Trump Supporters Are Spreading Lies That the Rioters Were Antifa

EJ Dickson
·3 min read

Far-right extremists have been pushing the unfounded conspiracy theory that antifa was behind the attempted coup at the Capitol on Wednesday, a claim that has no evidence to support it. In reality, Donald Trump had been urging his followers for weeks to come protest the counting of the electoral college votes, and had been using violent rhetoric that very day when speaking with the crowds.

Almost immediately after the riots began on Wednesday afternoon, claims started circulating on Twitter and Facebook that antifascist protesters were storming the capitol in MAGA garb as a means of smearing the right. One image that circulated appeared to be a flyer posted by members of “antifa,” urging members to dress up as Trump supporters and wreak havoc on November 4th. (The flyer has previously been found to be fabricated.)

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Another appeared to suggest that Jake Angeli, a QAnon supporter who is known as the “Q Shaman,” was actually an antifa plant, despite the fact that he is a relatively well-known presence at pro-Trump rallies. One image of Angeli that was circulating on social media purported to show him at a BLM protest in order to attempt to link him to the movement; in an un-cropped version of the image, however, he can be seen holding a sign that says “Q sent me.”

On the social media platform Parler, which is popular among members of the right, pro-Trump attorney and conspiracy theorist Lin Wood shared a meme featuring an image of a rioter on the dais in the capitol pumping his fist, a photographer positioned over him. “This look staged to you? First in the air classic Trump supporter signal, right?,” the image said, circling both figures, along with the text “NOT MAGA.” “Discernment,” Wood cryptically said in the caption for the meme, which was shared on Parler tens of thousands of times. Wood also later posted, “The traitors stage[d] the whole event. They all have blood on their hands.”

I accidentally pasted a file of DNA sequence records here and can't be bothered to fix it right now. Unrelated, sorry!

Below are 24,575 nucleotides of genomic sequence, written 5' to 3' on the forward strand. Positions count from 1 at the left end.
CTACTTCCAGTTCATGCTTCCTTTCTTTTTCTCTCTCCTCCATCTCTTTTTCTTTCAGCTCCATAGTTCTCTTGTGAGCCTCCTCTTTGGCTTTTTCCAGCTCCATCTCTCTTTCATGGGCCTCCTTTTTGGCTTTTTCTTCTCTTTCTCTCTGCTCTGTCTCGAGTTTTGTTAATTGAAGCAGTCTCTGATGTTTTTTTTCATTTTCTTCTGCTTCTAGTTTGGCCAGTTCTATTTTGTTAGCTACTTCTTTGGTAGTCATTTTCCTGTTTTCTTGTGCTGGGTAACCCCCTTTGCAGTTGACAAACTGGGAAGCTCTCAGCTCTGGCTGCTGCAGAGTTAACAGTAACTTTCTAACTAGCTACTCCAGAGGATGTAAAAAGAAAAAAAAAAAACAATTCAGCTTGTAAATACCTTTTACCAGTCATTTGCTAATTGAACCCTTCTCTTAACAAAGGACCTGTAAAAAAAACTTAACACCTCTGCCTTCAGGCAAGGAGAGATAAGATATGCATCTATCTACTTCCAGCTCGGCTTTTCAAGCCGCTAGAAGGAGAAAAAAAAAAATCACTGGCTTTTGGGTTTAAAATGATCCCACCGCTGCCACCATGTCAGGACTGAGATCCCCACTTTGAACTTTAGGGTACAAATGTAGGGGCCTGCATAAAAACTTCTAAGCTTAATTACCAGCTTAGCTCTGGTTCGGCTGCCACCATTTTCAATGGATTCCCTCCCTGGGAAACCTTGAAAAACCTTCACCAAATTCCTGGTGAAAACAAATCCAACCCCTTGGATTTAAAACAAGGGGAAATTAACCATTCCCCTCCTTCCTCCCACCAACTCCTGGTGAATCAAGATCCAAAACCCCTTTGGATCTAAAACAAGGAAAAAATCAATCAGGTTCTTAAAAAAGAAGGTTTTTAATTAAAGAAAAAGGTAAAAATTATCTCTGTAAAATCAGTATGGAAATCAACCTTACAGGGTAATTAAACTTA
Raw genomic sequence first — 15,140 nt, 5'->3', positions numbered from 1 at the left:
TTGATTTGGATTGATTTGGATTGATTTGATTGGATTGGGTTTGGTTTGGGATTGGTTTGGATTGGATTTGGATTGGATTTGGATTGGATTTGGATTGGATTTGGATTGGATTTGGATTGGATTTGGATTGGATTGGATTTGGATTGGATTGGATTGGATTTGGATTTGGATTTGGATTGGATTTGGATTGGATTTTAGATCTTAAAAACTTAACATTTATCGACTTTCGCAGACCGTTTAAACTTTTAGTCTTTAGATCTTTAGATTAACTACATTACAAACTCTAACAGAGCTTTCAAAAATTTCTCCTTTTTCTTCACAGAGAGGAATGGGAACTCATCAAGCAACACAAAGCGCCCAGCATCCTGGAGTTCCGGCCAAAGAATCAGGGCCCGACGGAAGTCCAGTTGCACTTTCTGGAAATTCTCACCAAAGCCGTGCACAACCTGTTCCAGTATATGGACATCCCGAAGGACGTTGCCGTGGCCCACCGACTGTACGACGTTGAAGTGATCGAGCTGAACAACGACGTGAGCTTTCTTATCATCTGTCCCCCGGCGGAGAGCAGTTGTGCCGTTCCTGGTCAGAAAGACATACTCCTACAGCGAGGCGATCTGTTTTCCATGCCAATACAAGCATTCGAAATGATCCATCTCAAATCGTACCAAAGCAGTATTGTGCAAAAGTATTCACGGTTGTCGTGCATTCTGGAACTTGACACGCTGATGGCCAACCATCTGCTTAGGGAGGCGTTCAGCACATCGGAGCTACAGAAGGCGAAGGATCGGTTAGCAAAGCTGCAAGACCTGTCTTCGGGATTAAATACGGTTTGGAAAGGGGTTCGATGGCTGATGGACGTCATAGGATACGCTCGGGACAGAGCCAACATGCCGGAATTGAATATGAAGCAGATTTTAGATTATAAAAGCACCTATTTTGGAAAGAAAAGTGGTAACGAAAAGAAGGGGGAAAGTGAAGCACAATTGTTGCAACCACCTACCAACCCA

Wood also tweeted a claim that one of the men photographed at the riots was an antifascist depicted on the website PhillyAntifa.com, a post that received more than 50,000 shares before he was temporarily suspended from Twitter. While it is true that a photograph of a man appearing to resemble the rioter appears on the website, it is actually in the context of exposing a white supremacist named Jason Tankersley. Others have also suggested the man in the photograph from the riots has a hammer and sickle tattoo, the logo of the Communist party; it is actually a tattoo of the logo from the video game series Dishonored, and the two images bear little similarity.

One of the most prominent figures to publicly promote this claim has been Rep. Matt Gaetz, a far-right politician and conspiracy theorist, who claimed on the House floor on Wednesday night that some of the rioters had been antifa plants. “Some of the people who breached the Capitol today were not Trump supporters. They were masquerading as Trump supporters and in fact, were members of the violent terrorist group antifa,” he alleged, without any basis in reality. As support for this “theory,” he cited a Washington Times article claiming to cite a facial recognition firm’s findings that two of the rioters matched images of members of Philadelphia antifa. Fox News’ Laura Ingraham also made this claim in a tweet that was retweeted more than 40,000 times.

The Daily Beast later reported that the company in question, XRVision, refuted the Washington Times‘ reporting, stating, “our attorney is in contact with the Washington Times and has instructed them to ‘Cease and Desist’ from any claims regarding sourcing of XRVision analytics, to retract the current claims, and publish and (sic) apology.”

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